tv Bloomberg Markets Americas Bloomberg May 12, 2017 10:00am-11:01am EDT
♪ vonnie: a lot to cover this hour from markets to a trade deal between the u.s. and china and stay tuned for interview with chicago fed president, charles evans. let's go to julie hyman with breaking economic news. julie: the latest is the university of michigan sentiment reading. it is the mayor preliminary number coming in 97.7. a little bit of an uptick here in sentiment numbers. we have seen relatively strong sentiment consistently here. it looks at this number is actually a four-month high. shows that americans remain relatively optimistic about their incomes here. it does not look like it's going to help stocks at the moment. typically this consumer number does not push stocks around.
earlier today we had a retail sales number coming in slightly below estimates with a headline data of 0.4% versus the 0.6% estimated. we are bond yields down putting , which isn financials one of the things weighing on the s&p 500. continued news on the micro level on retail that is disappointing to say the least. jcpenney and nordstrom both out with numbers and continuing with the trend that we heard from the likes of macy's and kohl's and dillards yesterday with same-store sales declining. jcpenney has sales down three and a half percent. nordstrom seeing a decline in the full price and website sales with 2.3%. nordstrom rack is down 0.9%, although analysts pointing out that nordstrom missed estimates by a smaller margin than competitors. not helping the stocks that today. i want to bring back something yesterday which is the comparable chart in terms of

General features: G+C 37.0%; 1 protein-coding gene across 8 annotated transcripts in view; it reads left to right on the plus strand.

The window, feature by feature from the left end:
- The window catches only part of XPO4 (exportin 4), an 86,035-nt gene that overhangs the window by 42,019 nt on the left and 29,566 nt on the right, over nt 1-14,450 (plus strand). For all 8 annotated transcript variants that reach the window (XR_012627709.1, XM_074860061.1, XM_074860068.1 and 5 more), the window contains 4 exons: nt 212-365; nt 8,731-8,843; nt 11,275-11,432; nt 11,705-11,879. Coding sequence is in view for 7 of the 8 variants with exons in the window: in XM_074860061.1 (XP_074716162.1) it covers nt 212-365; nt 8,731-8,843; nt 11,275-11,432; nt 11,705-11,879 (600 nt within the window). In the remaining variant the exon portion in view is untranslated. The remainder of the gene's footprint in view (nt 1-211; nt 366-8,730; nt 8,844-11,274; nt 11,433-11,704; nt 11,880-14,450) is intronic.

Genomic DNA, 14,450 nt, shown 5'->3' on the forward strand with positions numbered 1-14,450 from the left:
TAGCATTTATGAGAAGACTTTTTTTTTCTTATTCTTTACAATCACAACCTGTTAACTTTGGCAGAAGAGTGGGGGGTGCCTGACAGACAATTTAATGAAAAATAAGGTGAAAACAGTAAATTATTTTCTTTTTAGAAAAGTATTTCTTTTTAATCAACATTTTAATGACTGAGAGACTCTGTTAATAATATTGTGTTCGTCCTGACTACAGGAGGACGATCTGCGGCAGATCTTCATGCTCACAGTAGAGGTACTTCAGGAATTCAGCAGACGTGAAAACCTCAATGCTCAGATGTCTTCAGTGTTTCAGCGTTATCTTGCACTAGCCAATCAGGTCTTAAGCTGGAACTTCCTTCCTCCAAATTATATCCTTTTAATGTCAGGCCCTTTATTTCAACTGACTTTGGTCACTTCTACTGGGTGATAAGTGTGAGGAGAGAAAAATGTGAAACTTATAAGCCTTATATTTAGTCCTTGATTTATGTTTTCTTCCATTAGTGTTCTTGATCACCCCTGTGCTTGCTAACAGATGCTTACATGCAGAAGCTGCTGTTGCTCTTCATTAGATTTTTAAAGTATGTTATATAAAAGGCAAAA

stocks of the changing face of retail. the one line doing well in the past five years is amazon and really outperforming the rest. you have the apparel manufacturers and white and department stores and blue and specialty retail and yellow. breakoutthe story, the that happened with amazon versus the others mid 2015. a quick check on the u.s. dollar as well. bond yields are down in the u.s. and the dollar also really took a hit after that retail sales number came out earlier this morning at 8:30 a.m. with that missing estimates, that is when the dollar turned lower. mark: up by 0.8% and it matters because we need to finish .04% higher or more today to finish up for the week, which would mean we are up for the third week, which would mean it's the best run's january. -- since january. it is better to travel that